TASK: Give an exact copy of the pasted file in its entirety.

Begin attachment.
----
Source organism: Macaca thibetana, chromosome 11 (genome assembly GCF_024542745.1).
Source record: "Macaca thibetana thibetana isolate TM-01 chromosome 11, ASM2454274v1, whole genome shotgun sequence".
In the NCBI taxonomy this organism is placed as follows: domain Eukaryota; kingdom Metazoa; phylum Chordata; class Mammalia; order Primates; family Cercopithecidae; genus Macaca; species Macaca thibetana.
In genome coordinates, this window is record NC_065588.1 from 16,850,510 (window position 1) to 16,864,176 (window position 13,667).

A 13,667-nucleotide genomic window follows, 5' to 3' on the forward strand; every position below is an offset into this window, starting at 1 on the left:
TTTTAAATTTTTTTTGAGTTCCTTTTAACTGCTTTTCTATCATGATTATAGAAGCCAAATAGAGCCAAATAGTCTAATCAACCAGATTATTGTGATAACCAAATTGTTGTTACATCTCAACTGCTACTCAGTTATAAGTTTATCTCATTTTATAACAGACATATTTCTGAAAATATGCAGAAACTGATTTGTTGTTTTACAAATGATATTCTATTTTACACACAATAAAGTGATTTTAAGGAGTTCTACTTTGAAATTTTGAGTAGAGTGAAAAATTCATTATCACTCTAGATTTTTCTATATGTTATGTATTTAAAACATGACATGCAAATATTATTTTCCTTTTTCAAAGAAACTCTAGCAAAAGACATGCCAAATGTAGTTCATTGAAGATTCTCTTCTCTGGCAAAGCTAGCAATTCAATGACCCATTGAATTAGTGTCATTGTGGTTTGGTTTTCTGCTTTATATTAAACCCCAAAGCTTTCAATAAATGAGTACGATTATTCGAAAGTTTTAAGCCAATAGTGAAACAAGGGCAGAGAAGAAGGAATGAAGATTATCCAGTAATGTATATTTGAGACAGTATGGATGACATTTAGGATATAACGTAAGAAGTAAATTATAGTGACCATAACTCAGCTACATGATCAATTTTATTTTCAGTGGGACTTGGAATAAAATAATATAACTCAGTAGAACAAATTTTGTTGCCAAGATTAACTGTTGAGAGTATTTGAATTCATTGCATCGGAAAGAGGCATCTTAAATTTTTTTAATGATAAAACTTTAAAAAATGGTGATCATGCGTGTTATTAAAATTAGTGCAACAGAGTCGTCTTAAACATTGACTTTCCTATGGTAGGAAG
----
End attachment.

Source organism: Macaca thibetana, chromosome 11 (genome assembly GCF_024542745.1).
Source record: "Macaca thibetana thibetana isolate TM-01 chromosome 11, ASM2454274v1, whole genome shotgun sequence".
In the NCBI taxonomy this organism is placed as follows: domain Eukaryota; kingdom Metazoa; phylum Chordata; class Mammalia; order Primates; family Cercopithecidae; genus Macaca; species Macaca thibetana.
In genome coordinates, this window is record NC_065588.1 from 16,850,510 (window position 1) to 16,864,176 (window position 13,667).

A 13,667-nucleotide genomic window follows, 5' to 3' on the forward strand; every position below is an offset into this window, starting at 1 on the left:
TTTTAAATTTTTTTTGAGTTCCTTTTAACTGCTTTTCTATCATGATTATAGAAGCCAAATAGAGCCAAATAGTCTAATCAACCAGATTATTGTGATAACCAAATTGTTGTTACATCTCAACTGCTACTCAGTTATAAGTTTATCTCATTTTATAACAGACATATTTCTGAAAATATGCAGAAACTGATTTGTTGTTTTACAAATGATATTCTATTTTACACACAATAAAGTGATTTTAAGGAGTTCTACTTTGAAATTTTGAGTAGAGTGAAAAATTCATTATCACTCTAGATTTTTCTATATGTTATGTATTTAAAACATGACATGCAAATATTATTTTCCTTTTTCAAAGAAACTCTAGCAAAAGACATGCCAAATGTAGTTCATTGAAGATTCTCTTCTCTGGCAAAGCTAGCAATTCAATGACCCATTGAATTAGTGTCATTGTGGTTTGGTTTTCTGCTTTATATTAAACCCCAAAGCTTTCAATAAATGAGTACGATTATTCGAAAGTTTTAAGCCAATAGTGAAACAAGGGCAGAGAAGAAGGAATGAAGATTATCCAGTAATGTATATTTGAGACAGTATGGATGACATTTAGGATATAACGTAAGAAGTAAATTATAGTGACCATAACTCAGCTACATGATCAATTTTATTTTCAGTGGGACTTGGAATAAAATAATATAACTCAGTAGAACAAATTTTGTTGCCAAGATTAACTGTTGAGAGTATTTGAATTCATTGCATCGGAAAGAGGCATCTTAAATTTTTTTAATGATAAAACTTTAAAAAATGGTGATCATGCGTGTTATTAAAATTAGTGCAACAGAGTCGTCTTAAACATTGACTTTCCTATGGTAGGAAG